Journal Article

Excess Stroke in Mexican Americans Compared with Non-Hispanic Whites

Lewis B. Morgenstern, Melinda A. Smith, Lynda D. Lisabeth, Jan M. H. Risser, Ken Uchino, Nelda Garcia, Paxton J. Longwell, David A. McFarling, Olubumi Akuwumi, Areej Al-Wabil, Fahmi Al-Senani, Devin L. Brown and Lemuel A. Moyé

in American Journal of Epidemiology

Published on behalf of Johns Hopkins Bloomberg School of Public Health

Volume 160, issue 4, pages 376-383
Published in print August 2004 | ISSN: 0002-9262
Published online August 2004 | e-ISSN: 1476-6256 | DOI: http://dx.doi.org/10.1093/aje/kwh225
Excess Stroke in Mexican Americans Compared with Non-Hispanic Whites

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Mexican Americans are the largest subgroup of Hispanics, the largest minority population in the United States. Stroke is the leading cause of disability and third leading cause of death. The authors compared stroke incidence among Mexican Americans and non-Hispanic Whites in a population-based study. Stroke cases were ascertained in Nueces County, Texas, utilizing concomitant active and passive surveillance. Cases were validated on the basis of source documentation by board-certified neurologists masked to subjects’ ethnicity. From January 2000 to December 2002, 2,350 cerebrovascular events occurred. Of the completed strokes, 53% were in Mexican Americans. The crude cumulative incidence was 168/10,000 in Mexican Americans and 136/10,000 in non-Hispanic Whites. Mexican Americans had a higher cumulative incidence for ischemic stroke (ages 45–59 years: risk ratio = 2.04, 95% confidence interval: 1.55, 2.69; ages 60–74 years: risk ratio = 1.58, 95% confidence interval: 1.31, 1.91; ages ≥75 years: risk ratio = 1.12, 95% confidence interval: 0.94, 1.32). Intracerebral hemorrhage was more common in Mexican Americans (age-adjusted risk ratio = 1.63, 95% confidence interval: 1.24, 2.16). The subarachnoid hemorrhage age-adjusted risk ratio was 1.57 (95% confidence interval: 0.86, 2.89). Mexican Americans experience a substantially greater ischemic stroke and intracerebral hemorrhage incidence compared with non-Hispanic Whites. As the Mexican-American population grows and ages, measures to target this population for stroke prevention are critical.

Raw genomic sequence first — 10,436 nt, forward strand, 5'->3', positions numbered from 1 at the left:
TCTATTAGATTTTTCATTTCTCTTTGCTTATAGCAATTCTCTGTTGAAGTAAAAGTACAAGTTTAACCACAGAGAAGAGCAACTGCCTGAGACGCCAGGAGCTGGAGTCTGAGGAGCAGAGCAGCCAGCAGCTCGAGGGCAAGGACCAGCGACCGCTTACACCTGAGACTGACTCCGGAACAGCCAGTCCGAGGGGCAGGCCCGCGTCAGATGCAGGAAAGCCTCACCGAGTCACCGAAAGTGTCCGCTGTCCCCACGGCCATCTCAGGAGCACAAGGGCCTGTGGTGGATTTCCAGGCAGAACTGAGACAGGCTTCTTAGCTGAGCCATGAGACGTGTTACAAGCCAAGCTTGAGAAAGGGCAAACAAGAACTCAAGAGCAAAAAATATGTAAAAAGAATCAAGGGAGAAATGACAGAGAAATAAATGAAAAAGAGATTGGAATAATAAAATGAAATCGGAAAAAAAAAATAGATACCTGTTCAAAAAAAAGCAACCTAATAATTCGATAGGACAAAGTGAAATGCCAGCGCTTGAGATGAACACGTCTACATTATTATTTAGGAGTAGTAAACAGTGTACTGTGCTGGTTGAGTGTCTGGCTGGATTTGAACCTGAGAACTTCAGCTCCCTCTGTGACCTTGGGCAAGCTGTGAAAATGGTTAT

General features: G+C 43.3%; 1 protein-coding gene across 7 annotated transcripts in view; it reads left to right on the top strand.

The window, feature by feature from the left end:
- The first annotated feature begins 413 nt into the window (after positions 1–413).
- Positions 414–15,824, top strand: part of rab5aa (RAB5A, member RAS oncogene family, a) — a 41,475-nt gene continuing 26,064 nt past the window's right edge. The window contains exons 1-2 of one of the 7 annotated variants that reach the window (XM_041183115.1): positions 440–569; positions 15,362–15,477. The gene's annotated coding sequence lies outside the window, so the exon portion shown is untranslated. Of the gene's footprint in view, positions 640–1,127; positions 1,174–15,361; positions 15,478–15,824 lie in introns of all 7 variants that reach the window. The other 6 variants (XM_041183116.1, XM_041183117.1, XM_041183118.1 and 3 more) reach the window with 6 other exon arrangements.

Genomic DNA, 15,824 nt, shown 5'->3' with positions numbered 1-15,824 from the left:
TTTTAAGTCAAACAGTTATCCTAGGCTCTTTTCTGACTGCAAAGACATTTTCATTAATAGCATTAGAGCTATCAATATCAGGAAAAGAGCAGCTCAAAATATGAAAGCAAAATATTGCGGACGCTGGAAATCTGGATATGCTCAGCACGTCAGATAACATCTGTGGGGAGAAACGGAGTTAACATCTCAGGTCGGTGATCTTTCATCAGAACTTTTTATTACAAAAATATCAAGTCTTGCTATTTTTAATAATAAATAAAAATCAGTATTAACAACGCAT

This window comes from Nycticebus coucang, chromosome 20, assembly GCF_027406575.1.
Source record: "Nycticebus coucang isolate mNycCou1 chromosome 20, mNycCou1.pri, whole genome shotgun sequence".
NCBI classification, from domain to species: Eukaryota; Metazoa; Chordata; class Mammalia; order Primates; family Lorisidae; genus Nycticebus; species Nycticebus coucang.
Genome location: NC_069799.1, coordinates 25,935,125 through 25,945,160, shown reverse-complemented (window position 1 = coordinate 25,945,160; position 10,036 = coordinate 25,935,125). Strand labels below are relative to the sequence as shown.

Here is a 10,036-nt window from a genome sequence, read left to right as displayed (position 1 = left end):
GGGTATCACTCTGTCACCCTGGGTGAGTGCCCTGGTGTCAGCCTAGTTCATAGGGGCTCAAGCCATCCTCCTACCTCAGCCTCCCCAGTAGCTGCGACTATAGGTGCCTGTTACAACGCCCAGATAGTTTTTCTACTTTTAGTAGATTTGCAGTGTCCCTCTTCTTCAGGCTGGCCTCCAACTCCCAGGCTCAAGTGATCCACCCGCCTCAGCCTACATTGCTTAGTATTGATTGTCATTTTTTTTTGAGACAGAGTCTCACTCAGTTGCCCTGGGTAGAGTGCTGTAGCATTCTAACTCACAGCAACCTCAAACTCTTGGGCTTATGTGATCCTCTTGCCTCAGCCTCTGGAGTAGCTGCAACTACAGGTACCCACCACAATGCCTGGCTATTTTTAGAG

Keywords: cerebral hemorrhage; cerebrovascular accident; ethnic groups; Hispanic Americans; ischemic attack, transient; Mexican Americans; population surveillance; subarachnoid hemorrhage; Abbreviation: BASIC, Brain Attack Surveillance in Corpus Christi.

Journal Article.  4874 words.  Illustrated.

Subjects: Public Health and Epidemiology

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